News briefs, 22/03/12

News

News briefs, 22/03/12

Road Safety Remuneration Bills pass through the Senate | Boss ‘complies with the law’ and pays up | ACT Greens launch survey to gather data on workplace bullying.

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Road Safety Remuneration Bills pass through the Senate | Boss ‘complies with the law’ and pays up | ACT Greens launch survey to gather data on workplace bullying.

Road Safety Remuneration Bills pass through the Senate
 
The Road Safety Remuneration (RSR) legislation passed through the Senate on 20 March by a vote of 40 to 32.

Pursuant to the RSR Bill 2011 and the RSR (Consequential Amendments and Related Provisions) Bill 2011, a Road Safety Remuneration Tribunal will function from 1 July 2012. It will have the power to set ‘safe’ pay rates and pay-related condition for truck drivers.

The Minister for Workplace relations, Bill Shorten, described the Senate’s vote as ‘historic’.

‘The pay and conditions set by the Tribunal will reduce the economic incentives for drivers to make unfair and unrealistic deadlines, cut corners on safety and maintenance, or take illicit substances to keep them awake to get to destinations on time,’ he said.

‘Safe rates equal safe roads ...This legislation not only affects truckies, but every Australian and their family who use our roads.’

Meanwhile, the Minister for Transport, Anthony Albanese, said that truck drivers should not be forced to speed, overload their trucks or drive excessive hours ‘just to make a decent living’.

‘The link between exploitation and safety for drivers has been well established through independent research as well as bipartisan Parliamentary inquiries,’ he said.

‘Safety on our roads is a critical issue for all Australians and we can’t afford to continue to allow unsafe practices to impact heavily on families and communities.’

Each year, road accidents involving heavy vehicle account for around 250 deaths and thousands of serious injuries, with the cost to the economy estimated to be $2.7b.


 
Boss ‘complies with the law’ and pays up
 
A building company employer who believed his ‘private partnership agreement’ with two Korean employees didn’t need to comply with the law has had to back pay them a total of $34,500.

The payments came after the ABCC found the company had not paid the men for more than three months of work.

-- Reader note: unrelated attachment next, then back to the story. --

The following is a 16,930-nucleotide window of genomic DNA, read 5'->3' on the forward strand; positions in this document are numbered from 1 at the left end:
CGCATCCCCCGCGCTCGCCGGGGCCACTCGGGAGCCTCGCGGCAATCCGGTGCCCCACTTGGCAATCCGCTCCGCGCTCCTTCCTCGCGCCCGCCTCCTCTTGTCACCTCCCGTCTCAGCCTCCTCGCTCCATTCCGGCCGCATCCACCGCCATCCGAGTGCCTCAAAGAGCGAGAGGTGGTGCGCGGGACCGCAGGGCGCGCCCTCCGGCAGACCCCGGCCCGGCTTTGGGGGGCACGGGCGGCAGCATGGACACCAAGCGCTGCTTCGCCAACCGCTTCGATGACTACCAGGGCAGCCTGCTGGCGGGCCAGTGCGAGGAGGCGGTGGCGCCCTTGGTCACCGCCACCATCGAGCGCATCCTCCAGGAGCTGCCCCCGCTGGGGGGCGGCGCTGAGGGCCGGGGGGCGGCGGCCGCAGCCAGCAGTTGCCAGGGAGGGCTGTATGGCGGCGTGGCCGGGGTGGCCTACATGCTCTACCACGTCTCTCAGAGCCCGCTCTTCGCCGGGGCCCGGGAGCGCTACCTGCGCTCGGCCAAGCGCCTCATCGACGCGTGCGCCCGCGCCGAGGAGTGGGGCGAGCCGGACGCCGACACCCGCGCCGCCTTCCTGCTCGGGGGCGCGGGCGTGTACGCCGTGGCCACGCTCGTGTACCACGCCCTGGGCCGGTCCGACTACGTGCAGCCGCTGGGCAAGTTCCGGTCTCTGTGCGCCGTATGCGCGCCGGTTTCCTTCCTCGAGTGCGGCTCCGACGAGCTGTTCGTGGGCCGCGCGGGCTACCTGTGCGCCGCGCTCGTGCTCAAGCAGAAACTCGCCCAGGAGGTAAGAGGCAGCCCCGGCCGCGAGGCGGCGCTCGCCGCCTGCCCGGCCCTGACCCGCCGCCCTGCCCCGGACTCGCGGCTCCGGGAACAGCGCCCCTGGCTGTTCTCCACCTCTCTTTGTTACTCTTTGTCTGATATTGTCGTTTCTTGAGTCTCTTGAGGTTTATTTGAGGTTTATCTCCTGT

The plumber and civil engineer, both Korean nationals, were paid $20,000 and $14,500 respectively in salary and annual leave entitlements.

ABC Commissioner Leigh Johns said the employment relationship involved a contract that was not legally accurate.

‘The employer believed the relationship was a private partnership agreement and therefore did not need to comply with the law,’ ABC Commissioner Johns said.

‘Employers must ensure that all employment agreements are compliant with current Australian legislation.’

‘All employees in the Australian building and construction industry are entitled to a fair day’s pay for a fair day’s work.’

This latest recovery brings the total amount of wages and entitlements that the ABCC has recovered for building and construction workers in New South Wales to $113,554.

ABC Commissioner Johns said if employers are confused or unsure about their obligations, they should contact the ABCC for free one-on-one advice and assistance.
 

 
ACT Greens launch survey to gather data on workplace bullying
 
The ACT Greens launched a survey on bullying, for ACT employees and students to gather better data on bullying trends.

The Greens spokesperson for Health and Industrial Relations, Amanda Bresnan, said the recent CPSU What Women Want survey report highlighted the prevalence of workplace bullying in the Australian Capital Territory, but that the Labor Government and Liberal Opposition continued to neglect the issue by refusing to reform bullying laws and procedures.

The CPSU’s survey found that:
  • More than one in four female public servants said they had been bullied at work in the last 12 months.
  • Nearly one-half (49.8%) of those who were bullied did not report it.
  • Of those who reported the bullying, over one-half were dissatisfied with the response they received.
‘The evidence continues to grow that bullying in the ACT is frequent, but underreported, and that victims are unhappy with the existing avenues of address,’ Bresnan said.
 
‘The ACT Government’s data is limited to bullying incidents reported by employees. The Greens’ bullying survey covers workplace bullying, school bullying and cyber bullying. It will gather important details on the prevalence of bullying, the extent of underreporting, and victims’ attitudes towards the complaints resolution process.’

‘Clearly more needs to be done to address workplace bullying in the ACT, and I again call on the ACT Government to take action.’
 
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